When mortise-and-tenon joints are not held together by external attachments, they are secured either by pins or wedges, and in joinery and small work are usually glued. In very light work glue alone is often relied on; but when this is not sufficient wedges are generally employed as well. Pins are better adapted for rough work, either with or without glue. Wedges hold the parts together by being driven either into, or alongside of the end grain of the tenon, making it club-or dovetail shaped, the mortise being tapered to suit, so that the parts cannot be withdrawn while the wedges are in place. To make a secure point, therefore, glue should be used with wedges. In Fig. A, an ordinary joint is shown with wedges partly driven in. The mortise is cut slightly larger, and tapered to receive them, and the glue holds them to the tenon after they are driven. The ends, of course, are trimmed off flush in finishing the work. In cases where extra security is required the wedges are driven into saw-cuts in the tenon itself. Sometimes four wedges are inserted, but two is the usual number.
Fig. 7. B is a barefaced tenon. This differs from an ordinary tenon in being shouldered from one face only. It is employed chiefly for thin rails which have to be made flush on one side with the posts they are tenoned into.
Fig. 8 shows how a stub tenon is fox-wedged. The wedges in such a case cannot be inserted after the parts are together, and so they have to be forced home by the closing of the joint. Generally, however-, stub tenons are not wedged. Fig. 8 also shows how the saw-cuts, both in stub and ordinary tenons, should be slightly out of parallel with the tenon, to lessen the risk of withdrawal.
When pins are employed for holding the joint, they are inserted from one face of the work, at right angles to the direction in which wedges are used. Screws or nails are often employed in this way, but more commonly wood pins or pegs, roughly pared to octogonal section, with a slight taper lengthwise, which are glued and driven into holes bored for them. Usually they do not go completely through the parts, but remain visible only from the face they are driven in at. When pins are used, they are made to assit in pulling the parts together by draw-boring; that is, by making small holes in the tenon slightly out of centre with the larger ones in the side of the mortise where the pins are entered. The work is usually cramped together before the pins are inserted, so that their function is not so much to pull the parts together as to maintain them so when the cramps are removed.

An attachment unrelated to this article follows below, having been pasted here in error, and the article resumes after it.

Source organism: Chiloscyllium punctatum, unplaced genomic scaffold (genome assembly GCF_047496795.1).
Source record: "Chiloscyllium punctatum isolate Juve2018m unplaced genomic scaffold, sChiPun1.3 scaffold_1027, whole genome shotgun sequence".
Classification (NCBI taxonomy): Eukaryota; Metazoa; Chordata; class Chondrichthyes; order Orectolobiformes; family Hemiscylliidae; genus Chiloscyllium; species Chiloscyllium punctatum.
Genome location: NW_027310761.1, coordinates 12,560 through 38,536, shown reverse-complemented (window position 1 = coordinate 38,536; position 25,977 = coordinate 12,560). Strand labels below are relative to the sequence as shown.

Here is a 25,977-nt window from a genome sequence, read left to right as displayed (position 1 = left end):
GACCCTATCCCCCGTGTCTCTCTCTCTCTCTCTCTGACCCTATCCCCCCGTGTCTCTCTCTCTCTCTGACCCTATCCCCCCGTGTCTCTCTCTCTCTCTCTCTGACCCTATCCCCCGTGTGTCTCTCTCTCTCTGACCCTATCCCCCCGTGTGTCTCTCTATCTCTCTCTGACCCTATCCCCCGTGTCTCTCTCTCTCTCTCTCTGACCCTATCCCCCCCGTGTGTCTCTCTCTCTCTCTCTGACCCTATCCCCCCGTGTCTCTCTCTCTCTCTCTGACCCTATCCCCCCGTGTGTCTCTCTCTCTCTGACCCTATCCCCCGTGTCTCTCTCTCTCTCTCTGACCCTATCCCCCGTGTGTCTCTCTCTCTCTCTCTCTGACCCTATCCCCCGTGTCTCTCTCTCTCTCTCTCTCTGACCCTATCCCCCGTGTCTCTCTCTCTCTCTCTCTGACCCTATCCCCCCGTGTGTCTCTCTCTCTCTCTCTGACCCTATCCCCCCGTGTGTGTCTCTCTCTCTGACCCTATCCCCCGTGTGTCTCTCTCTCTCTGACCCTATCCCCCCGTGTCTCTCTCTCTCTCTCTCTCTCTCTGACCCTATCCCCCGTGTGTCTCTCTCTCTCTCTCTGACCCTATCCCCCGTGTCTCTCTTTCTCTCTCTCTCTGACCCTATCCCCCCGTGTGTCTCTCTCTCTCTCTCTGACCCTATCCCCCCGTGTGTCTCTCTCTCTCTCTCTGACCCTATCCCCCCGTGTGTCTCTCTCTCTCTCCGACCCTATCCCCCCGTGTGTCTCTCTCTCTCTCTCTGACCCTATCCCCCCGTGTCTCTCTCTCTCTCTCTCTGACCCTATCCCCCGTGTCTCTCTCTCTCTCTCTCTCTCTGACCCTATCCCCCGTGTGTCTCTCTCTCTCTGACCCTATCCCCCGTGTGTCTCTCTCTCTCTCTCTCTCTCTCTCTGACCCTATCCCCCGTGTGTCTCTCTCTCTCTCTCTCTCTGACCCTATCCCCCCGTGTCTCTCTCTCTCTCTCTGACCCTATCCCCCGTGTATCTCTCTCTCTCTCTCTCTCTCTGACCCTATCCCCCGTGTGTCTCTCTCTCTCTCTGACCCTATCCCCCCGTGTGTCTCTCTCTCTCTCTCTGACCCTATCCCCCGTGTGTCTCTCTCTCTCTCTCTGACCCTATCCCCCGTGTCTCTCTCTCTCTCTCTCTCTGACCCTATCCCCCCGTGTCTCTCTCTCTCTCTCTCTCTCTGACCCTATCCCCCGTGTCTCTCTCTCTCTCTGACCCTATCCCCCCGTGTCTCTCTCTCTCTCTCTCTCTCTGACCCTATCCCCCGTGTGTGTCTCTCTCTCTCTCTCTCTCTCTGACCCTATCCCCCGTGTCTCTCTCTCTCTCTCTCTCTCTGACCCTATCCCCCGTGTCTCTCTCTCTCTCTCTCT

In some joints the end of the tenon is made to project considerably beyond the mortise, and a tapering pin is driven through the tenon only, as in Fig. 9. In such a case no glue is used, but the pin itself pulls and holds the joint together as tightly as may be required, and also permits it to be taken apart again by knocking the pin back. Fig. 9 is called a tusk tenon, and is employed for uniting heavy timbers which meet in a horizontal plane, the joint being designed specially to afford the maximum support to the tenoned end, with the minimum weakening of the mortised timber which supports it. As a beam is strained least in the central plane, it is only in that part that the tenon is allowed to pass through. Below the root of the tenon a short tusk is formed to prevent its geting sheared off, and it is similiarly strengthened above by a projection which tapers to nothing at the top, in order to cut as little as possible from the mortied beam. The weight of the tenoned timber is carried partly by the portion the tusk rests on, and partly by the longer support in which the slender tenon bears. In some cases, when the supporting beam is wide, or when timbers . enter on both sides, the tenon is not carried through, but held by a pin inserted through a hole in the mortised timber. All the parts of a tusk tenon are of the same width as the timber they are formed on.
Fig. 10, A and B show dovetailed tenons held in place by folding wedges. In A, one timber only is tenoned into the post, which is usually thicker than the timber that enters it. In B two ends meet, entering the mortise from opposite sides. These joints are employed more for work which has to be taken apart than for fixtures. They are suitable when the timber in which the mortise is cut is thick, and the tenoned pieces thin. The latter, in fact, are generally not, strictly speaking, tenoned at all, but enter at their full thickness, and are dovetailed on one edge. Stub tenons also can be secured in this way.
Fig. 11 is an open mortise and tenon with shoulders mitred instead of square, like Fig. 6 A. It is, of course, not so strong as the latter, and is mitred for appearance. In cases where only one face shows, its strength is often increased by mitring the front only, and leaving the back shoulder square.
In large well-equipped shops, mortises and tenons are cut by machines. By hand, mortises are partly bored out with a bit, and finished to the lines with a mortise chisel, or they are cut by chisel and mallet alone. Tenons are sometimes sawn to the line, but more frequently their shoulders are finished with a chisel, and their faces with a rebate-plane. Scribed and guaged lines are used everywhere in preference to pencil. The thicknesses of tenon and mortise are gauged with a mortise-gauge, which markes both lines simultaneously. The shoulders of the tenon and ends of the mortise are marked with square and scribe. If the tenon is a through one, it should be long enough to allow for dressing off after it is in place. A stub tenon should be a trifle short in its mortise to insure a close fit at the shoulder. The latter should be slightly undercut to insure close contact at the exterior.